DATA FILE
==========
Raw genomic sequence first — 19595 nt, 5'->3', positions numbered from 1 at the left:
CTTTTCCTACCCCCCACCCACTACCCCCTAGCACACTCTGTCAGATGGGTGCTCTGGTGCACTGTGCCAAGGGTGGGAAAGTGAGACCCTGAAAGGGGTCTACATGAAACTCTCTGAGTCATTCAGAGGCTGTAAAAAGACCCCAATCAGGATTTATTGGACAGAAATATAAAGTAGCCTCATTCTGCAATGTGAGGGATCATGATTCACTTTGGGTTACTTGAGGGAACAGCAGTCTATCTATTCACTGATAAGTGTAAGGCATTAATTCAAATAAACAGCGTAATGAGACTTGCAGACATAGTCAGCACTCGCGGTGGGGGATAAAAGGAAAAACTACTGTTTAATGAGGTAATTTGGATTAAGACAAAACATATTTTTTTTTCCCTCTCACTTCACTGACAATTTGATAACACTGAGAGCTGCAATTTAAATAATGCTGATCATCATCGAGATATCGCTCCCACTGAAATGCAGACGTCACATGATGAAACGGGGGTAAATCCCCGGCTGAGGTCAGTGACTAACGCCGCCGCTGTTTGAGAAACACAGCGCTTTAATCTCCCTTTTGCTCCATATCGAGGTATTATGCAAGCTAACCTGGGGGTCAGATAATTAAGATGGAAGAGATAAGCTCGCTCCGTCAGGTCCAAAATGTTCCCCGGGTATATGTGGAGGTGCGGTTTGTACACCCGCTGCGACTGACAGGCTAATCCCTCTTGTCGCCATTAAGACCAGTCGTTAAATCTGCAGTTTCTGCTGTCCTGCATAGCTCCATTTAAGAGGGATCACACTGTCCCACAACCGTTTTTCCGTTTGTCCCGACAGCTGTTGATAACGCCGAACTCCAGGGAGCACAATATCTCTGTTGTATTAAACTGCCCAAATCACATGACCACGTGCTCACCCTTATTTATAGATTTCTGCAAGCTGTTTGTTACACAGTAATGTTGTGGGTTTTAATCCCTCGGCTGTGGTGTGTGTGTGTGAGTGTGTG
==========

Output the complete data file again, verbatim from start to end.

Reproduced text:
Raw genomic sequence first — 19595 nt, 5'->3', positions numbered from 1 at the left:
CTTTTCCTACCCCCCACCCACTACCCCCTAGCACACTCTGTCAGATGGGTGCTCTGGTGCACTGTGCCAAGGGTGGGAAAGTGAGACCCTGAAAGGGGTCTACATGAAACTCTCTGAGTCATTCAGAGGCTGTAAAAAGACCCCAATCAGGATTTATTGGACAGAAATATAAAGTAGCCTCATTCTGCAATGTGAGGGATCATGATTCACTTTGGGTTACTTGAGGGAACAGCAGTCTATCTATTCACTGATAAGTGTAAGGCATTAATTCAAATAAACAGCGTAATGAGACTTGCAGACATAGTCAGCACTCGCGGTGGGGGATAAAAGGAAAAACTACTGTTTAATGAGGTAATTTGGATTAAGACAAAACATATTTTTTTTTCCCTCTCACTTCACTGACAATTTGATAACACTGAGAGCTGCAATTTAAATAATGCTGATCATCATCGAGATATCGCTCCCACTGAAATGCAGACGTCACATGATGAAACGGGGGTAAATCCCCGGCTGAGGTCAGTGACTAACGCCGCCGCTGTTTGAGAAACACAGCGCTTTAATCTCCCTTTTGCTCCATATCGAGGTATTATGCAAGCTAACCTGGGGGTCAGATAATTAAGATGGAAGAGATAAGCTCGCTCCGTCAGGTCCAAAATGTTCCCCGGGTATATGTGGAGGTGCGGTTTGTACACCCGCTGCGACTGACAGGCTAATCCCTCTTGTCGCCATTAAGACCAGTCGTTAAATCTGCAGTTTCTGCTGTCCTGCATAGCTCCATTTAAGAGGGATCACACTGTCCCACAACCGTTTTTCCGTTTGTCCCGACAGCTGTTGATAACGCCGAACTCCAGGGAGCACAATATCTCTGTTGTATTAAACTGCCCAAATCACATGACCACGTGCTCACCCTTATTTATAGATTTCTGCAAGCTGTTTGTTACACAGTAATGTTGTGGGTTTTAATCCCTCGGCTGTGGTGTGTGTGTGTGAGTGTGTG